Everyone who drives or takes taxis in Manhattan has cursed quietly while travelling along a four-lane avenue choked to only two lanes by a Federal Express truck doubled-parked on one side and a United Parcel Service van double-parked on the other. How they manage to do this at the same time—and at rush hour, too—is one of the standing mysteries of metropolitan life. But as e-commerce grows, while Walmart and Barnes and Noble shutter brick-and-mortar stores, this traffic congestion will only worsen. Though Uber cars may replace taxis, these two great economic cyber-disruptions won’t cancel each other out.
So why not recognize the reality and accommodate it? Currently, New York tickets the double-parked FedEx and UPS vans to the tune of about $12 million a year, according to Crain’s New York Business’s most recent tally in 2013. But even though these two delivery behemoths, laden with goods from such e-tailers as Amazon, Drugstore.com, Diapers.com, and so on, account for 20 percent to 30 percent of Gotham’s 10 million annual parking tickets, that $12 million is only 2 percent of the city’s annual take in parking fines, thanks to the discount the city gives the big delivery services through its “stipulated fine” program, which halves the ticket cost in exchange for the big companies’ agreement not to contest tickets. The delivery companies, including also the Fresh Direct grocery service, along with the cable companies Verizon and Time Warner, expense the fines as a cost of doing business, and a very light one at that. But while they get a discount, ordinary New Yorkers get socked with the “externalities”—the hidden cost in wasted time and aggravation imposed by the delivery companies’ cut-rate law-breaking.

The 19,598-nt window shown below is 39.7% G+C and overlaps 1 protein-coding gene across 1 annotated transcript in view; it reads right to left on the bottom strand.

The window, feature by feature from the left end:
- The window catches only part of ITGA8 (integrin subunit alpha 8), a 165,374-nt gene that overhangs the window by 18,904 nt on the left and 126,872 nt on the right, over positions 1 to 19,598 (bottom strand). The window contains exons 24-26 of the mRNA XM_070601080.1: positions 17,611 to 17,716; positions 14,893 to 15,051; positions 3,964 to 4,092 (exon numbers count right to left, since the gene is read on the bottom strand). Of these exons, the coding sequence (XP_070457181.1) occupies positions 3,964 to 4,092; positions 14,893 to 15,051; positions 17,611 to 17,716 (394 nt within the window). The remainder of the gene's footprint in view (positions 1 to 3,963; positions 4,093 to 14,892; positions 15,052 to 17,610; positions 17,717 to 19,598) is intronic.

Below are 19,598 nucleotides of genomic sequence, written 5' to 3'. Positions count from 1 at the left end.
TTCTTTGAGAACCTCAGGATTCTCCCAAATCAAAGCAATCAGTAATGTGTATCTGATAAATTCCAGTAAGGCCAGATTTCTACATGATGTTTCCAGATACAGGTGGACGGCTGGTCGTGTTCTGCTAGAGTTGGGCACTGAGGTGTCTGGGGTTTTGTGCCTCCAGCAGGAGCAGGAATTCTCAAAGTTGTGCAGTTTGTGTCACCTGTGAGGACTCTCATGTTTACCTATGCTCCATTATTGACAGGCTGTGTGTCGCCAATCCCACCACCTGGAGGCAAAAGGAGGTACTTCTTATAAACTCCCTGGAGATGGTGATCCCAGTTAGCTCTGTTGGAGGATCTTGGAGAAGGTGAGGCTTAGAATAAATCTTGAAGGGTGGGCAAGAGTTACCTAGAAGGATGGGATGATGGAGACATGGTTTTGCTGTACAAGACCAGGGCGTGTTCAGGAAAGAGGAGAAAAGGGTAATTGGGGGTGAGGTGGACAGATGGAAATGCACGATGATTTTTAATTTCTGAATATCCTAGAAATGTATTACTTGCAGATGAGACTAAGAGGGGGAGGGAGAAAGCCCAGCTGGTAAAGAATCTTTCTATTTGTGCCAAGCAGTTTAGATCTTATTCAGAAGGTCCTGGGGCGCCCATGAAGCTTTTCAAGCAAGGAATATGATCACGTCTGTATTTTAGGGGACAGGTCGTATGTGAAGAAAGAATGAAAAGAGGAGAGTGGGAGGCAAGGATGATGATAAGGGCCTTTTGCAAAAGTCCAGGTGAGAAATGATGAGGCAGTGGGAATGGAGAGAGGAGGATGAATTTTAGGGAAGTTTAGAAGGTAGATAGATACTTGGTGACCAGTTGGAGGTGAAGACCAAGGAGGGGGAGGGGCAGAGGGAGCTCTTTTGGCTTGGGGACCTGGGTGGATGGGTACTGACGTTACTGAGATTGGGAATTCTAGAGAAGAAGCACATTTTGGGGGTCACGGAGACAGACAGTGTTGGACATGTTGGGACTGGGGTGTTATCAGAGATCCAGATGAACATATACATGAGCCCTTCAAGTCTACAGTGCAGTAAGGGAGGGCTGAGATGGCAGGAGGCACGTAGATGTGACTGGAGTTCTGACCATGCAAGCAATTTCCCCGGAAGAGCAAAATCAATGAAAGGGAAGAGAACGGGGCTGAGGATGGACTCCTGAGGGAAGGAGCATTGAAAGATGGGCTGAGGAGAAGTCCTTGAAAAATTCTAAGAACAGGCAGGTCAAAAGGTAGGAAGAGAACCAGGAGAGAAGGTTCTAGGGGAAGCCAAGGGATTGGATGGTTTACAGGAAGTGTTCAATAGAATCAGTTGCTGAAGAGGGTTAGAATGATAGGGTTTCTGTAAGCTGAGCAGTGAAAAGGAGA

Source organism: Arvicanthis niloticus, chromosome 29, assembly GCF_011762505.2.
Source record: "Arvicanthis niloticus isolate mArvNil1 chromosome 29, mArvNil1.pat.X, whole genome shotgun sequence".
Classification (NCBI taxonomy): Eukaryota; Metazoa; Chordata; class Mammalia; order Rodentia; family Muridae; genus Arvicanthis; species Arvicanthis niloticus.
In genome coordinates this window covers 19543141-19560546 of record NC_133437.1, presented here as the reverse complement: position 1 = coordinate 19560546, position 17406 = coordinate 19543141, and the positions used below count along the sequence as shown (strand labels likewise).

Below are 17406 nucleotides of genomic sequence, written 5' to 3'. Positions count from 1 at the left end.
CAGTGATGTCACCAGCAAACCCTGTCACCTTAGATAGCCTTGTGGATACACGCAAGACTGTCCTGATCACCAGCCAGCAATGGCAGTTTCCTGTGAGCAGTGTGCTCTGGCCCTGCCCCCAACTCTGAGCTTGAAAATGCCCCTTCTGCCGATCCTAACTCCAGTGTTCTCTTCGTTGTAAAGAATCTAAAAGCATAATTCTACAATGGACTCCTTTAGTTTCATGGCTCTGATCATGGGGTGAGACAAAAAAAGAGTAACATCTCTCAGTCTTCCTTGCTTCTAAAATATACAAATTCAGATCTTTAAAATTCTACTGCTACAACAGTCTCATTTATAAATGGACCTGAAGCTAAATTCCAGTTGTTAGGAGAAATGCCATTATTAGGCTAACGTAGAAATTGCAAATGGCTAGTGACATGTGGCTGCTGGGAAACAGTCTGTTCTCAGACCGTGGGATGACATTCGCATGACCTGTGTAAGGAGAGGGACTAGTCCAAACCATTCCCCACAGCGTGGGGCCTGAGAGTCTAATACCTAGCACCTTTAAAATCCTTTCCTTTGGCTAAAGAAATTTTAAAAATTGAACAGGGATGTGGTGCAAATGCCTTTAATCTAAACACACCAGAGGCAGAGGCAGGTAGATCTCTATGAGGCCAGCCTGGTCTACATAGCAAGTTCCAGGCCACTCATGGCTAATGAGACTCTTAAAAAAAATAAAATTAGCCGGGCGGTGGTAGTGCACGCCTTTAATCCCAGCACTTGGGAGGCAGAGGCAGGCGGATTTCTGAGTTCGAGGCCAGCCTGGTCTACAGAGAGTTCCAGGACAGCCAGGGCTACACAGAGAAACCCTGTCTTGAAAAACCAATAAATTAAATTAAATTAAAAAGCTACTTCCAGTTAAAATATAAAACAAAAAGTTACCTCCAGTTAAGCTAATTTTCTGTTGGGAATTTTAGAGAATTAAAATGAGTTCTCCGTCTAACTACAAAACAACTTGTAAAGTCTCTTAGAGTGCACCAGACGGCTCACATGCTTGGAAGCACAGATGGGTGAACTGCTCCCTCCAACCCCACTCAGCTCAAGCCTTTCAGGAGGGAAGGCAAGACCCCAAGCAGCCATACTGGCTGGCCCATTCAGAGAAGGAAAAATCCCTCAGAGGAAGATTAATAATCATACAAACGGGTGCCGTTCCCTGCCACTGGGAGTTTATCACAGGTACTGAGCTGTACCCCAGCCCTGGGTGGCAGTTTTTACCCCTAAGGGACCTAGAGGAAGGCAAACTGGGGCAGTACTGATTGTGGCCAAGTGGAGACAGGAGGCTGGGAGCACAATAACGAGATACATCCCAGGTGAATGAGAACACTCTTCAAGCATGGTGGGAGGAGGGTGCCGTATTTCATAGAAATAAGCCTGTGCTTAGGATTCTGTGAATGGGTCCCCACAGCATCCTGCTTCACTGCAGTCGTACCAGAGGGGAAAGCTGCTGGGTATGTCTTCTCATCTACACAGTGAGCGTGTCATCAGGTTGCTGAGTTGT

Instead of cheaper-by-the dozen fines, let the city’s Transportation and Finance Departments figure out a hefty, equitable rental for a designated delivery-van space every couple of blocks on major Manhattan avenues, and at appropriate intervals on cross streets. Let UPS and FedEx and the like set up computer-scheduling programs to share the space efficiently, something such tech-savvy outfits can do much better than City Hall. And then let the city double or triple the fines on any scofflaw van that blocks traffic. Why should New York’s residents and workers bear the cost of Amazon’s prosperity, and why should New York’s brick-and-mortar retailers pay more in taxes than their fair share of the city’s operating costs? Yes, an Amazon purchase will cost a nickel or a dime more, but why should such e-tailers freeload?
To be sure, such a system means fewer parking spaces for private cars. But parking them is a luxury that their owners should pay for.
While Gotham’s traffic planners, bewitched by the effete urban-green orthodoxy that sees the chimera of global warming as more dire than such real threats as Islamic terrorism, have cut the number of lanes on major thoroughfares in half (making double-parking by FedEx and UPS easier), and have spent millions on bike lanes used only by delivery men, many of them illegal aliens in our lawless sanctuary city, they have left the city’s real traffic problem unsolved. Just try driving north to Harlem on Broadway or Amsterdam Avenue, where the planners have provided one lane to turn right on 125th Street and another to turn left—while also planting a bus stop right in the middle of this Rube Goldberg mess—so that it takes at least three changes of the traffic lights to go straight. Or observe the huge sign on East 46th Street that declares NO TURNS UNTIL PARK AVENUE—though the only possible next turn is Park Avenue, 15 yards ahead.
It really is time to go back to the drawing board, with some sharp-penciled accountants and Earth-dwelling officials to review the planners’ results.
Photo by ShellyS